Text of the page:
Book Review: The Fault in Our Stars


Ashley Park

Celebrating the tenth-year anniversary of its release in January of 2022, John Green’s The Fault in Our Stars has been nothing short of a success renowned by readers for a decade. The novel, which mainly focuses on themes of romance and cancer, has become a token necessity in the young adult fiction section of shelves. 

In this story, the reader is introduced to a handful of characters that bring different struggles and aspects of plain teenage hardships to the table. A majority of these characters have been affected by their diagnosis of some kind of cancer, including the two leads. The female lead by the name of Hazel Grace Lancaster, who in the duration of the book is sixteen years old and has stage four thyroid cancer, and the male lead, Augustus “Gus” Waters, meet through a cancer support group. Hazel, who was simply leading a life of reading books and staying home–waiting for death to take her–finds her match with Gus. Gus, being on the opposite side of the spectrum, is a witty and active guy despite the amputation of one of his legs. He brings out a side of her she would have never imagined to exist, and together they spend every last dying moment. Throughout her life, Hazel wasn’t ever afraid of death and what her fate was, and she did not anticipate that all that would change because of a boy. It’s safe to say that she was in for quite the rude awakening.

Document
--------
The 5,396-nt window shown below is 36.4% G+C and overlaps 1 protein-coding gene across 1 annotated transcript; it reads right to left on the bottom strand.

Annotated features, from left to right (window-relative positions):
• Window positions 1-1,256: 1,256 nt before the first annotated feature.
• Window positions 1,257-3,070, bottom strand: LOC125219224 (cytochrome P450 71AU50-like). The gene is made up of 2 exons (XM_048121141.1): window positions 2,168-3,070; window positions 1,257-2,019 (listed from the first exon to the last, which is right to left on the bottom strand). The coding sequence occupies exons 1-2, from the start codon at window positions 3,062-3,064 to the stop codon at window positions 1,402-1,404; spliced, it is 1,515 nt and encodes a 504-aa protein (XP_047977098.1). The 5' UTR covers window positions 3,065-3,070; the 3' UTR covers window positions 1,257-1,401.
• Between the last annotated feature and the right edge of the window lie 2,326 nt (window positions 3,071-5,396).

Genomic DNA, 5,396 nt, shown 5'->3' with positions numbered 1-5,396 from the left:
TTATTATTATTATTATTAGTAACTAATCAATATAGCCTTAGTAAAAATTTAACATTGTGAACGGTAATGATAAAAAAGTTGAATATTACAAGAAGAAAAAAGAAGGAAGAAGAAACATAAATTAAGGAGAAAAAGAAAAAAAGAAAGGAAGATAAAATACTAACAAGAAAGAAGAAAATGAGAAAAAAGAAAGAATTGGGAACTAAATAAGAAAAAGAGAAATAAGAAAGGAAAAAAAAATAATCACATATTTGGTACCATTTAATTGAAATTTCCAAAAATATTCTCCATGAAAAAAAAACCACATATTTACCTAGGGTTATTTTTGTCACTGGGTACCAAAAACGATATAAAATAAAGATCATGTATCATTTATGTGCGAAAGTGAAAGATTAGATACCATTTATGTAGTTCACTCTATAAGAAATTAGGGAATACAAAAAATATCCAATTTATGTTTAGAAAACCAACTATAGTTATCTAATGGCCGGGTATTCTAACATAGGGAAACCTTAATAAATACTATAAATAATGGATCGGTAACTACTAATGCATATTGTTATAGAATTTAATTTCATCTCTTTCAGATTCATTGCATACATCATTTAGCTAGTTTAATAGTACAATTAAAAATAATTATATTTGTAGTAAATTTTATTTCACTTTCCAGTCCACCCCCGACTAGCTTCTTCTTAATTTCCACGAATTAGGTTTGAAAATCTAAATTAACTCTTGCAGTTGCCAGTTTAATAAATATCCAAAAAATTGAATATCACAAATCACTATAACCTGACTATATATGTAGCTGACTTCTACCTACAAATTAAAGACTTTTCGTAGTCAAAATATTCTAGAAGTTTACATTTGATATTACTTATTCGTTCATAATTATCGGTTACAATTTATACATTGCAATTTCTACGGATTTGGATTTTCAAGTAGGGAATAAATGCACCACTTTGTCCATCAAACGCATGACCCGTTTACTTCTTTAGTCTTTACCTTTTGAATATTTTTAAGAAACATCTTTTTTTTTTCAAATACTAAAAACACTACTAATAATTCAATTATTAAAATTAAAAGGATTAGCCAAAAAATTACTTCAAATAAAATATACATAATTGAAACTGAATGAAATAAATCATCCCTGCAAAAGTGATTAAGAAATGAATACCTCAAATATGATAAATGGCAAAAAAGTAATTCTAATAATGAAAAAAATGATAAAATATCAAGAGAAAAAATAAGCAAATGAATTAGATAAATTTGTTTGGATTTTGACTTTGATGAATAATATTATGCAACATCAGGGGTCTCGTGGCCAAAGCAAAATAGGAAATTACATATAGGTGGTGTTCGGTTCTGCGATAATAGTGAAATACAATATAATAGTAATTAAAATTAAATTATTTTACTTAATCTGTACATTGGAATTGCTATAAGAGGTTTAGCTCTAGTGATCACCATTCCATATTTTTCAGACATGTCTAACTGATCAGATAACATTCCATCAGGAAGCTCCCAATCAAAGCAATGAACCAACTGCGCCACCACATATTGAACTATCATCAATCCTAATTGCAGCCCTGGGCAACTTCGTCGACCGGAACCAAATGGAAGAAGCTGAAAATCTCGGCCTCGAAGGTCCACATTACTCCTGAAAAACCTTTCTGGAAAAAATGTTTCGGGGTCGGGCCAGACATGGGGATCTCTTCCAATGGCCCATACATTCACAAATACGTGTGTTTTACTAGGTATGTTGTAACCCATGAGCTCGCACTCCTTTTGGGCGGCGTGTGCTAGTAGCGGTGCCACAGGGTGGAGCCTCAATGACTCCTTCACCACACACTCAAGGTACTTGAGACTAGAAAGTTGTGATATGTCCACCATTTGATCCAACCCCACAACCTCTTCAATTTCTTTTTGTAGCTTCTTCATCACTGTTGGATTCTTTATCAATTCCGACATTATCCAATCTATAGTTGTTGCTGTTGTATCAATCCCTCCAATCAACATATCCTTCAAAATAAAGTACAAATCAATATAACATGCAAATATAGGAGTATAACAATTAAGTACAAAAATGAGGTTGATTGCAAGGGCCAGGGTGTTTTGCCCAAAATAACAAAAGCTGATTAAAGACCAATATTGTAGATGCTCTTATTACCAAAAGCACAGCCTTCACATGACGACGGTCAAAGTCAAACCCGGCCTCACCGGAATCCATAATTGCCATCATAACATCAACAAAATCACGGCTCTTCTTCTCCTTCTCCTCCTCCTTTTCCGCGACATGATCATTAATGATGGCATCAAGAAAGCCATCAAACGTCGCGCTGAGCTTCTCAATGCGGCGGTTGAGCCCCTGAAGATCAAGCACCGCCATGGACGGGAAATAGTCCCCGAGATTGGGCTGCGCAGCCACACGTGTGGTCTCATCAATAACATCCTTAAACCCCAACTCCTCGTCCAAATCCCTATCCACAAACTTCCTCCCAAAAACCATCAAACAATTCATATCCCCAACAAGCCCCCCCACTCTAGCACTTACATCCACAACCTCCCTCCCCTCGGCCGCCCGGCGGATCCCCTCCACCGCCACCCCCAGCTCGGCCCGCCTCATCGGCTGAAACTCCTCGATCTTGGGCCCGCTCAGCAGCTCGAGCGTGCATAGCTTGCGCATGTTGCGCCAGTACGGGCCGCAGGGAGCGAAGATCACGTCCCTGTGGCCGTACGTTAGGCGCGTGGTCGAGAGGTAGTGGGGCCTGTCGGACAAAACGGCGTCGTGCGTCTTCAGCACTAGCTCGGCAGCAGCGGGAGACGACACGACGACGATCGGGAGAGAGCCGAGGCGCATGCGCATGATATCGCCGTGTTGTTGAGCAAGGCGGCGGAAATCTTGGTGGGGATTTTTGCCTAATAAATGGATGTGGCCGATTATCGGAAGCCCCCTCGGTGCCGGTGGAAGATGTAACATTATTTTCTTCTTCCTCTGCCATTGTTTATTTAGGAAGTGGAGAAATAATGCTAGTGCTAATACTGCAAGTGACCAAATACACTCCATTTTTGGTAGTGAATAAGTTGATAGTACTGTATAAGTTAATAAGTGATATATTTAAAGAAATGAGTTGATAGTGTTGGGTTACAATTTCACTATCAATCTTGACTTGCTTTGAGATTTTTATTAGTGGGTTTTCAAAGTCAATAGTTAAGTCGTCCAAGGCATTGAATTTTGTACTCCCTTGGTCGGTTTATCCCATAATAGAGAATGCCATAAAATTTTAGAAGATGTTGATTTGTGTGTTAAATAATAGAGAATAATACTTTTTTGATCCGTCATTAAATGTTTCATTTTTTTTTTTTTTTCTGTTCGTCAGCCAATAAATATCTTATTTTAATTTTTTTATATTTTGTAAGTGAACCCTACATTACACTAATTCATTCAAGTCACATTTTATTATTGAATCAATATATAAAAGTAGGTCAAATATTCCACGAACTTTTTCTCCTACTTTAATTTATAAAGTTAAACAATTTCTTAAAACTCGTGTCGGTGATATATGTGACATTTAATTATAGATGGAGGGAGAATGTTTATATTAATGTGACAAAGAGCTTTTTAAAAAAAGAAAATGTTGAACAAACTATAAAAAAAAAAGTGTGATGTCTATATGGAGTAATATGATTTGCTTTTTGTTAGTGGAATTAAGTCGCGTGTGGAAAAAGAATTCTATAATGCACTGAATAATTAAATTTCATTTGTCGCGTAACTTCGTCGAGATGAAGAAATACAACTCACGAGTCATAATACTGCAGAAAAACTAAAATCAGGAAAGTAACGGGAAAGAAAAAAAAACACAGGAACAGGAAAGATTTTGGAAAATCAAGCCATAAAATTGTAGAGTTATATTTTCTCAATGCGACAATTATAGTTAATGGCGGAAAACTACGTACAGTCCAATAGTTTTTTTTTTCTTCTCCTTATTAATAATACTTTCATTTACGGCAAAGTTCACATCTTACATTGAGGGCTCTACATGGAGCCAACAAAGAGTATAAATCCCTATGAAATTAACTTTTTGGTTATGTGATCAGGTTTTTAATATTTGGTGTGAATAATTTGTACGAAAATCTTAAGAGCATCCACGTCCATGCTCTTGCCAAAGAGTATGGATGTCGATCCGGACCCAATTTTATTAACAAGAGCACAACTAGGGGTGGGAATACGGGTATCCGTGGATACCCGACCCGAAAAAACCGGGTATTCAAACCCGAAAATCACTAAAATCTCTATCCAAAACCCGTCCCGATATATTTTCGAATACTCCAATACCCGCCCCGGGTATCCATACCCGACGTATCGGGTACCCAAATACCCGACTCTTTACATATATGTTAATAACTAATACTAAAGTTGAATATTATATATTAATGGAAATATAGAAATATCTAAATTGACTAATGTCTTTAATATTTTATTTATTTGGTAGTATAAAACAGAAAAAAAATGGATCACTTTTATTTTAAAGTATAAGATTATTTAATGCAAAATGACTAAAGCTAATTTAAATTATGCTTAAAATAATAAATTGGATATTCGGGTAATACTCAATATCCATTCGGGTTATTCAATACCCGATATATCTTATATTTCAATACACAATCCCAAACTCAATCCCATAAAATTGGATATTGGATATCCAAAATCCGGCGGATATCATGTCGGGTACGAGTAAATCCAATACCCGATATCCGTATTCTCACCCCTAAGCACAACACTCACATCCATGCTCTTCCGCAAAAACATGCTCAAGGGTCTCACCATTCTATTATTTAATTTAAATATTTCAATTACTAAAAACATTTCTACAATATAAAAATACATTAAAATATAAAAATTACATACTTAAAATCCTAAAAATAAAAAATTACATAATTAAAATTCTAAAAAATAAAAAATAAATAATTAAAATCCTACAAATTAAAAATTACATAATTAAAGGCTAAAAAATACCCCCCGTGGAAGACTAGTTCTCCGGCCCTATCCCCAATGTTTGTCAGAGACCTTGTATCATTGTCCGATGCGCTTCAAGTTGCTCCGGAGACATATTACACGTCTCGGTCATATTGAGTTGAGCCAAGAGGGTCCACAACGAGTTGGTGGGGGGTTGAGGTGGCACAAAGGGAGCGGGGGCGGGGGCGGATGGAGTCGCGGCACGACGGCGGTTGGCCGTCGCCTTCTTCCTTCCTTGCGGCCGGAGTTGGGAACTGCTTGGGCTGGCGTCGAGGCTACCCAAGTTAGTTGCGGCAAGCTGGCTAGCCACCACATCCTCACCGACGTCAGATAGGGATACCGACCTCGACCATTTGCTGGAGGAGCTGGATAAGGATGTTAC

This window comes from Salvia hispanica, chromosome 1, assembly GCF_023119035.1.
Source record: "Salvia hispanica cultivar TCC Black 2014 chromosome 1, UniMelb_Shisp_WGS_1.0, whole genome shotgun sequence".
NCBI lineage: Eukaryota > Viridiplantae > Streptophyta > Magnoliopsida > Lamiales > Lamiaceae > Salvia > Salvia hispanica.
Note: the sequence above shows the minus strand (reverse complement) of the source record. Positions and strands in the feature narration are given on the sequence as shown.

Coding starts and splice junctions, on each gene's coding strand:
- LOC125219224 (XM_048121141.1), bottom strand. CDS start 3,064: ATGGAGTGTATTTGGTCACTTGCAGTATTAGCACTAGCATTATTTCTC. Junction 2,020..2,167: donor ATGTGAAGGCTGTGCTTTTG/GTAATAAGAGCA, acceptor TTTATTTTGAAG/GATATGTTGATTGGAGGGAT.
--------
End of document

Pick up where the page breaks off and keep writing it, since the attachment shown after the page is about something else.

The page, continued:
From the beginning of the book, it is hard to imagine being able to connect with the characters on a deeper emotional level; however, by the end of it, you might just find yourself crying and empathizing with them. The characters were at first written to be dull, blending them in with the dreary atmosphere, but their personalities are definitely expanded upon while reading. The book did well with keeping the readers on their toes in every chapter but also lacing each word with emotions that had quite the impact. The author consistently uses a tone of sarcasm from start to finish, especially in the words of the narrator slash main character, Hazel.

The book, becoming a #1 New York Times bestseller, is an extreme success. It was, two years after its publication, adapted into a film in 2014. Readers all over the world have and continue to enjoy John Green’s story; for example, Madeline on Goodreads has said, “All novels are personal, but Green’s novels seem, to me, to be especially so. But this one is personal in a different way. With this novel, Green isn’t trying to exercise the memory of the girl who stomped on his heart in high school. This goes deeper than high school romance and Manic Pixie Dream Girl angst. This is about life, death, illness, love, heroism, and how a sixteen-year-old is supposed to deal with the fact that she will die and leave everyone she loves behind.”

On a personal note, I thoroughly enjoyed reading The Fault in Our Stars. I think it is a classic for a reason, and it is perfect for those who would typically appreciate a romance standalone book.